The report doesn’t really veer too much from other works on the topic, either in their concerns around the impact of technology or the possible solutions to them. One recent study that does present an alternative perspective is a German paper that looks at the root of inequality.
It argues that preventing the development and spread of new technologies will do more harm than good, and a more productive approach would be to try and reinvigorate the entrepreneurship of past generations that, they argue, underpinned a more inclusive form of economic growth.
Germany is in many ways a perfect Petri dish, as not only has inequality risen significantly since unification, they have also forgone the shift towards a finance-driven economy seen in Britain and the United States, and have seen few jobs outsourced due to globalization.
It’s also an economy whereby automation has generally created many more jobs than have been displaced. Yet inequality remains, and the researchers argue that the economy has saved to such an extent that investment in innovation has been strangled.
At the heart of their thesis is that we desperately need to increase productivity, not only as this makes organizations better, but doing so is likely to result in higher wages and a reduction in the anxiety the MIT report identified. Indeed, the German report highlights how productivity has fallen from 2.5% per year in 1992 to just 0.3% in 2013, with this resulting in the stagnating wages we’re seeing today.
What investments the country is making in technology is not proving especially effective, with innovations less likely to be commercialized than has been the case in the past. This is reflected in the poorer quality of patents, and the fact that just four German firms feature in the top 30 most innovative companies in the latest WIPO league table.
The expenditure is also concentrated heavily among larger companies, which is a problem faced by many western economies. This creates a significant productivity lag between big and small firms that would be greatly helped by better investment in technology.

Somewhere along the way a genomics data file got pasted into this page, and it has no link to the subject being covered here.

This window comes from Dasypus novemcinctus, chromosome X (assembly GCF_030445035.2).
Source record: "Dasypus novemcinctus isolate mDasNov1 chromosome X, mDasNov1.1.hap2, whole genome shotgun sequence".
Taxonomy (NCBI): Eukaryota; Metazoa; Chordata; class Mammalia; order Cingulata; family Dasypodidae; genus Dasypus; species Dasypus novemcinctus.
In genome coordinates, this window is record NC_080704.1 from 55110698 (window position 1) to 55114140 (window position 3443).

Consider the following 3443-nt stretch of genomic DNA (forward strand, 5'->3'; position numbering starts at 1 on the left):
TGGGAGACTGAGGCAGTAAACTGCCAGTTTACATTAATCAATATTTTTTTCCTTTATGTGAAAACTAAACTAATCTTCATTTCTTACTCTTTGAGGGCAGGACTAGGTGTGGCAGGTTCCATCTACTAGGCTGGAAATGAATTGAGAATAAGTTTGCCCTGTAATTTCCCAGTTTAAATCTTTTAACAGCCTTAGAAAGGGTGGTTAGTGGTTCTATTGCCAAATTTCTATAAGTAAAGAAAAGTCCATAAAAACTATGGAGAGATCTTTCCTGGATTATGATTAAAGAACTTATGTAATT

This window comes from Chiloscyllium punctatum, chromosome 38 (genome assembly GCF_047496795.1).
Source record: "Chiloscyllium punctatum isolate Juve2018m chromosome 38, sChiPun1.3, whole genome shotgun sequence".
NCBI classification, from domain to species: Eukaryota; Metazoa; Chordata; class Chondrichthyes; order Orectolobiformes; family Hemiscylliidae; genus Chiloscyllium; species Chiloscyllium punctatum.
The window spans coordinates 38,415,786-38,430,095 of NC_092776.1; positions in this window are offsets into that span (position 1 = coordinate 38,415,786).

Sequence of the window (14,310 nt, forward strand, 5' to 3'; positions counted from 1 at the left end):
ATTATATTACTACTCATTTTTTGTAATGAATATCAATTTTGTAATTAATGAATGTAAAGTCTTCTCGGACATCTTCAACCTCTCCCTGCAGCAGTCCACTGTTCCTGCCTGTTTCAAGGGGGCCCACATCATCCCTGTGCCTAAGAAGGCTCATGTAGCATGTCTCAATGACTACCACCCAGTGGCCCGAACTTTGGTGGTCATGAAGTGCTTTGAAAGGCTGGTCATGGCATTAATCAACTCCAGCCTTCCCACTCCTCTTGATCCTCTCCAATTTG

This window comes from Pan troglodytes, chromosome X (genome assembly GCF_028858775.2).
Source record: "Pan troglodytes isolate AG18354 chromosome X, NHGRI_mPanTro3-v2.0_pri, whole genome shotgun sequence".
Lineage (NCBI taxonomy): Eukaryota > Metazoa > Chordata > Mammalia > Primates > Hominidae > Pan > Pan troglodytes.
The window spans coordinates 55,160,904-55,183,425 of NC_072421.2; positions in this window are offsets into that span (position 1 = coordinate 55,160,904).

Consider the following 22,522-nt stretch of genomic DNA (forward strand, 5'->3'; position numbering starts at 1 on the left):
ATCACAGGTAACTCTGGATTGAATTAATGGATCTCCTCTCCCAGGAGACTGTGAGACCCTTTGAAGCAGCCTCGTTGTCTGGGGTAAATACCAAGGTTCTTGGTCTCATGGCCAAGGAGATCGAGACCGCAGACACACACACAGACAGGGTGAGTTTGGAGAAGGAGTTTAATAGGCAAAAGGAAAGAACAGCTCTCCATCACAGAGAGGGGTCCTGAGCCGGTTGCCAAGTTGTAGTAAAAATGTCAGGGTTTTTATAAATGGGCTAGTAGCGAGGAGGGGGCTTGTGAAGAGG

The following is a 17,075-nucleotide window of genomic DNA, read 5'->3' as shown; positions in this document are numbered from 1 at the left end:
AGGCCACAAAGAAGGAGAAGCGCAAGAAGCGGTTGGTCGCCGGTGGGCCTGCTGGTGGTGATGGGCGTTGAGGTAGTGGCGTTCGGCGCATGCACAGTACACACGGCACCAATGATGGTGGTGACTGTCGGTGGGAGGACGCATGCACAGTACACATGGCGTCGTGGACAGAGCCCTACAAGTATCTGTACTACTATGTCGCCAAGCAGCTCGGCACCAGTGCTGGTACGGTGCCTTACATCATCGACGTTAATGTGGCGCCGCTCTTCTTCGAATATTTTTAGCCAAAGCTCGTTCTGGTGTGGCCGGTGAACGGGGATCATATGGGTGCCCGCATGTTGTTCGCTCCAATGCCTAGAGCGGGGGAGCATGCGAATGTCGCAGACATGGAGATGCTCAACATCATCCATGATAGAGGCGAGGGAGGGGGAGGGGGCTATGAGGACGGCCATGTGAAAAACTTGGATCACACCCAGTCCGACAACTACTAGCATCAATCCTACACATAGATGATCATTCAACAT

Thus, the authors believe that far from the future of work being one where technology is something to be feared, it is instead beholden on us to increase our investment in technology to improve the inequality that undermines our confidence about the future.
It’s a conclusion shared by a recent report by the U.K. government into the role of automated technologies in the future of work. It argues that while care must be taken to ensure that the fruits of technology are evenly felt, the future requires us to invest more in technology rather than less.
“The UK’s low automation adoption is part of our lagging productivity, especially for SMEs, which is preventing a much-needed rise in economic growth, wages and living standards,” the authors say. “More co-operative ownership models, as well as greater employee engagement, stronger employment legislation and a fairer corporate tax regime are key to ensure public support for the benefits of a growth in automation, a rise in living standards and a fair economy and society.”
As previous industrial revolutions so aptly illustrate, new technologies provide tremendous advantages across society. That they cause short-term disruptions to parts of those societies is equally beyond dispute. If any lessons can be taken from the past however, it’s not that we should cease the wheels of progress, but rather help people to adapt to the changes in their circumstances.